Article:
Effects of different types of feedback on cardiopulmonary resuscitation skills among nursing students–a pilot study

Pia Hedberg, Kristina Lämås

Abstract


Background: During the last 20 years there have been different approaches to teaching nurse students cardiopulmonary resuscitation (CPR). Receiving CPR with compressions of adequate depth and frequency, and ventilations of adequate volume improves the chance of survival. The aim of this study was to evaluate effects of different types of feedback on CPR skills among nursing students.

Methods: A pilot study with an explorative approach including 30 nurse students. Students was randomized in three groups; 1) instructor-led training followed by self-training without feedback, 2) self-training with visual graphic feedback, and 3) self-training with voice advisory manikin (VAM). Outcomes were correct compression deep, frequency, hand position and release, and correct ventilation volume and flow. If performance was correct to 70%, students were considered to have reached approved level. The students also answered questions about theoretical knowledge about CPR.

Results: In technical skills, group 2 had significant higher level of correct ventilation volume compared with the other group. Both group 1 and 3 did not reach the level of 70% correct performance. Group 1 and 2 had significant higher level of correct deep of compressions compared with group 3 which did not reach the 70% level. There was no difference in performance between groups in other parameters.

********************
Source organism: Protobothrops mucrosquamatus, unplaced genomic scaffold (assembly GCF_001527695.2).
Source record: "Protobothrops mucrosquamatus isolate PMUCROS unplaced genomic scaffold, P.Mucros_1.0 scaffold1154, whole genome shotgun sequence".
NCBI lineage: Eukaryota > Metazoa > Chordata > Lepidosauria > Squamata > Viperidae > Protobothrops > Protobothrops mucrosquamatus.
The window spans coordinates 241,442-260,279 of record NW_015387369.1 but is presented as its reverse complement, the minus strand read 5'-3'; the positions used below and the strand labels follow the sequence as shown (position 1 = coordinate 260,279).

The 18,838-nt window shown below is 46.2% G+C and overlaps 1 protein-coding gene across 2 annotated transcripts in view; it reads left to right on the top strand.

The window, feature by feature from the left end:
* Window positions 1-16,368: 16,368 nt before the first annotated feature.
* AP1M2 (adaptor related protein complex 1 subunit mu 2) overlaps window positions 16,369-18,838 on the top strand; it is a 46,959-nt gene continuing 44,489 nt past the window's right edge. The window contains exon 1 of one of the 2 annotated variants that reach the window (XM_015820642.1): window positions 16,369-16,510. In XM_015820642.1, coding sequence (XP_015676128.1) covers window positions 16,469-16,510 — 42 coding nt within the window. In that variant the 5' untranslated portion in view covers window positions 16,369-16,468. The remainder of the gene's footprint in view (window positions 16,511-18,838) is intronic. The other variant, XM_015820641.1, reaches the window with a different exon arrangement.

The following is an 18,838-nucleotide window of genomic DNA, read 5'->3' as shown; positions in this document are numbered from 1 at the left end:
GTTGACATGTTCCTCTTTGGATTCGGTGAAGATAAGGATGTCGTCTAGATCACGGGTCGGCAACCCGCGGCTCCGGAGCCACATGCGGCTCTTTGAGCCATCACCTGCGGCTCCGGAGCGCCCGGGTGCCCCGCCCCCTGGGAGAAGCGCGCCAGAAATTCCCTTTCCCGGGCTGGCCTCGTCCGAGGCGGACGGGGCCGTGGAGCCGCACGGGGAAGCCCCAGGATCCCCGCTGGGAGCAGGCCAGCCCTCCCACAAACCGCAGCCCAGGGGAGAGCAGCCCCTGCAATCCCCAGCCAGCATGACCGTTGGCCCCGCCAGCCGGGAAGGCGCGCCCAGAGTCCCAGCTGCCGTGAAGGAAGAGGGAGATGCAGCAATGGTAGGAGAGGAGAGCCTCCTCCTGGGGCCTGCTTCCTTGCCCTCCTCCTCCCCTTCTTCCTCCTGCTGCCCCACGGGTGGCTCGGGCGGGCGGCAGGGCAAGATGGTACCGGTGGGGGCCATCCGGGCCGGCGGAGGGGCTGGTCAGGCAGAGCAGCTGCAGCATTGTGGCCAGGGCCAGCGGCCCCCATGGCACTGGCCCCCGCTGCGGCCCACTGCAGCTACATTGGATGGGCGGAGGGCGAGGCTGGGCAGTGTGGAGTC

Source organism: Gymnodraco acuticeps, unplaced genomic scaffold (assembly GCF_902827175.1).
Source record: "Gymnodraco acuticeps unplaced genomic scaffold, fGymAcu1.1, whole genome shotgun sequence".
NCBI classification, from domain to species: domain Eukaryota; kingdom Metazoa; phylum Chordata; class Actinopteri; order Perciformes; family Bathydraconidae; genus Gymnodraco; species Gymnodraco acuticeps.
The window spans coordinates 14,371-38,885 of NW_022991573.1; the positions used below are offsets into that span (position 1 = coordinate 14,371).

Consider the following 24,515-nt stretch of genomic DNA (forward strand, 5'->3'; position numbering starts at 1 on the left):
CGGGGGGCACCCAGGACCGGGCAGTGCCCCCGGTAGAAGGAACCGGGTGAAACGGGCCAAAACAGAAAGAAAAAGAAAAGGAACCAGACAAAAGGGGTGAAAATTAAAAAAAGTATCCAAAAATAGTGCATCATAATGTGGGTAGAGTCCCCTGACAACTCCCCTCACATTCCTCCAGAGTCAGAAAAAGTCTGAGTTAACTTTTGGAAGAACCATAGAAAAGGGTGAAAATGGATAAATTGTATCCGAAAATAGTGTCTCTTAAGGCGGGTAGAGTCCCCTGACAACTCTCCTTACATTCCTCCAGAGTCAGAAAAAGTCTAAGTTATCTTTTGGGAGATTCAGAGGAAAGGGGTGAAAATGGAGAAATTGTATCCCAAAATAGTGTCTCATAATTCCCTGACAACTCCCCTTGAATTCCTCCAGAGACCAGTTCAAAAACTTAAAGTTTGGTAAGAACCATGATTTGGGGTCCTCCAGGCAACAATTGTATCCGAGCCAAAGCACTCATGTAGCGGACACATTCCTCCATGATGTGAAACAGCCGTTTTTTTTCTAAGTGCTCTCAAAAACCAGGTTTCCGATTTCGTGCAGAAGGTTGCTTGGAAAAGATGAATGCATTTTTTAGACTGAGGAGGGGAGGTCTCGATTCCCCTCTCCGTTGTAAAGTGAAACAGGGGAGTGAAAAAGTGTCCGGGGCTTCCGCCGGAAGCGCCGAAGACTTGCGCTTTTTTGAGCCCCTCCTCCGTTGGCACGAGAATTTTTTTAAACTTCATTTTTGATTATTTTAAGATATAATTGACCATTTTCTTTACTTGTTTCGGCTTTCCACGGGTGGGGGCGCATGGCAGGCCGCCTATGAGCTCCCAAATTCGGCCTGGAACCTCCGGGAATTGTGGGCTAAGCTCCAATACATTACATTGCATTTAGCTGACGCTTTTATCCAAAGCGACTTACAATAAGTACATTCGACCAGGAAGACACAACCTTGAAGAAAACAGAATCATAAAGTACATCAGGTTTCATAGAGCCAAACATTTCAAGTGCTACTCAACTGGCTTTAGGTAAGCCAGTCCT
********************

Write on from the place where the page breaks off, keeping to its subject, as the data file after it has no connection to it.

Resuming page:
Conclusion: This pilot study suggests that visual graphic feedback is promising and seemed to be more effective than self-training with voice advisory manikin and instructor-led training with followed self-training without feedback.

Full Text: PDF DOI: 10.5430/jnep.v3n10p84

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This work is licensed under a Creative Commons Attribution 3.0 License.

Journal of Nursing Education and Practice

ISSN 1925-4040 (Print)   ISSN 1925-4059 (Online)

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